Some charter school scores worse than feared
Jan 27, 2013 (The Evening Sun - McClatchy-Tribune Information Services via COMTEX) --
Pennsylvania charter schools were created to offer students an alternative to public-school education, but they continue to lag behind public schools on achievement measures.
And according to a recalculation of scores for the 2011-12 school year released Tuesday, progress at many of the state's charter schools could be even worse than originally feared.
According to those recalculations of charter school achievement levels conducted by the Pennsylvania Department of Education, just 30 percent of the 144 brick-and-mortar charter schools and none of the 12 cyber-charter schools made Adequate Yearly Progress during the 2011-12 school year. By comparison, 50.5 percent of traditional public schools achieved this goal.
Especially at a time when many school boards are having trouble balancing their budgets, administrators are frustrated by their districts' financial obligation to fund charter schools that they say are not providing an adequate education for students. Payments to charter schools cost the taxpayers in local districts millions of dollars each year.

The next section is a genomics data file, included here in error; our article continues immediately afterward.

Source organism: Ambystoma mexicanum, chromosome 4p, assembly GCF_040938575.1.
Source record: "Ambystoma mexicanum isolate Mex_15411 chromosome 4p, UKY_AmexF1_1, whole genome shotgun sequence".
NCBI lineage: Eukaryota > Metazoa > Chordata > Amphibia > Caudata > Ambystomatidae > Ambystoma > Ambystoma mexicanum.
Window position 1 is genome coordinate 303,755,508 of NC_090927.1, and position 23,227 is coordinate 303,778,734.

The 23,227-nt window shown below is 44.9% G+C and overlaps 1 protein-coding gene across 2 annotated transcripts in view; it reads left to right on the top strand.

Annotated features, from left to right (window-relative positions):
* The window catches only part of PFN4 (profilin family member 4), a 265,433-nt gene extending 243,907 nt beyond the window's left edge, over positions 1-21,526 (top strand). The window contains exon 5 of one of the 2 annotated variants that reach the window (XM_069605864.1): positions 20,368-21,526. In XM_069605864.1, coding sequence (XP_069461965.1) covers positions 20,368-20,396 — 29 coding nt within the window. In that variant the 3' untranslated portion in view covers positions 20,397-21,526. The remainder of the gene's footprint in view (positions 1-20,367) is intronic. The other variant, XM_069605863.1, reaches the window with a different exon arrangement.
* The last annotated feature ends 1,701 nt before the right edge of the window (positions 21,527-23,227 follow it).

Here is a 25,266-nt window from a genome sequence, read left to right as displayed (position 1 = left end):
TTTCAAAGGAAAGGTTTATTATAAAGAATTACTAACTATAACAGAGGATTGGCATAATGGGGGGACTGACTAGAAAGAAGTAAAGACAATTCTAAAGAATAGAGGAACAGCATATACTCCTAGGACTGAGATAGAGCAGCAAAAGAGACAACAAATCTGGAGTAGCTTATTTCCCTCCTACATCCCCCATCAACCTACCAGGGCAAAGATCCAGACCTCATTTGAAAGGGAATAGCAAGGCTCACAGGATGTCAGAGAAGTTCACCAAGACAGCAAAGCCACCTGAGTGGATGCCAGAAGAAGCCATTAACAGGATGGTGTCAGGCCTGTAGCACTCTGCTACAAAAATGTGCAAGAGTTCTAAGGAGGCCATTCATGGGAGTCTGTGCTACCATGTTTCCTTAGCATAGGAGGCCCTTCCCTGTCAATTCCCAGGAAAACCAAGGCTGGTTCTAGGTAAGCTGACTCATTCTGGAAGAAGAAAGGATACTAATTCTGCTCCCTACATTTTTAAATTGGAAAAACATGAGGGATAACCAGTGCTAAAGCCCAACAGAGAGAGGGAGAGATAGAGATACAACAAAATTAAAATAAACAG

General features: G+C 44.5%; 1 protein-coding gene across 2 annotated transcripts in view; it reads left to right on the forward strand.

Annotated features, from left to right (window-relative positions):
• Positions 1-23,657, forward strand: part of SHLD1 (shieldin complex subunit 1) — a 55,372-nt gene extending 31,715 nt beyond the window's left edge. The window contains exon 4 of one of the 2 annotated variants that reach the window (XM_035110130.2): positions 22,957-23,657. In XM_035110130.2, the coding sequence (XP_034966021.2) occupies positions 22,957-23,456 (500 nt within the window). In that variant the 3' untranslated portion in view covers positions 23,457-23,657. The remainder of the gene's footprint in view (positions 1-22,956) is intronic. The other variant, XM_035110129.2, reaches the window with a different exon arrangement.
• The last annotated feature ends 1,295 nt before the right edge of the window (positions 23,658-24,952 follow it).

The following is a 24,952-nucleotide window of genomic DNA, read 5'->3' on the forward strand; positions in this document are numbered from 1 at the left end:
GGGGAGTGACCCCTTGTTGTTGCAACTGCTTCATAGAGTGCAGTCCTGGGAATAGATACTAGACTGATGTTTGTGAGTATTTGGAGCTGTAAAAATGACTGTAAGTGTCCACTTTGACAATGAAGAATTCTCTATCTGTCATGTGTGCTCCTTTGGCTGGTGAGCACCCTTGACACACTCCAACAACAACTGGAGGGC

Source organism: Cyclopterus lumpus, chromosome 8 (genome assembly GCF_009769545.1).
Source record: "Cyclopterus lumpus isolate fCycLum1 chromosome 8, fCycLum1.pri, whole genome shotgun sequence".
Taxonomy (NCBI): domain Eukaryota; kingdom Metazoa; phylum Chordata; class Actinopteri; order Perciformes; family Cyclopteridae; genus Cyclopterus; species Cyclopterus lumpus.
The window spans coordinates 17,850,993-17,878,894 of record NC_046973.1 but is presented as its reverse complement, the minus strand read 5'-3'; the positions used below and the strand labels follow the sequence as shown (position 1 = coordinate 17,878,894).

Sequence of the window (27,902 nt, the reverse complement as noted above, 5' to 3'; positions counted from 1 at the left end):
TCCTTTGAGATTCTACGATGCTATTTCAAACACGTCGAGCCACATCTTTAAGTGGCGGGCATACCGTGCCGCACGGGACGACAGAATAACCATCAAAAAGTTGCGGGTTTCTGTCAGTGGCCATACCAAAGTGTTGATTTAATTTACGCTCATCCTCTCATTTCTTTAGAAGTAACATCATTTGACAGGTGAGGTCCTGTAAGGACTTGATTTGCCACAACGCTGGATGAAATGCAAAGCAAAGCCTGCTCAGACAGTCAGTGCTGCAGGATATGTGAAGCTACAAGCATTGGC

On the other hand, officials at charter schools say they are educating students, many with learning disabilities, with less money per student than the districts. When students come to a cyber-school already behind academically, it is not surprising they do not test as proficient on state tests, they say.
Last fall, the Pennsylvania Department of Education
calculated charter schools' Adequate Yearly Progress as though they were districts, not individual schools, without first receiving permission from the U.S. Department of Education.
This method allowed more charter schools to achieve Adequate Yearly Progress, according to the Pennsylvania School Boards Association. That's because students enrolled in a charter school were divided into three sections based on grade level, roughly mimicking a school district's elementary, middle and high school.
If one of the three sections made Adequate Yearly Progress in math or reading, the entire charter school did so. Using the old scores, 53 percent of brick-and-mortar charter schools and 8 percent of cyber-charter schools made Adequate Yearly Progress.
The school boards association submitted a formal letter of objection to the U.S. Department of Education and in November, the state was ordered to recalculate the 2011-12 school year results for charter schools.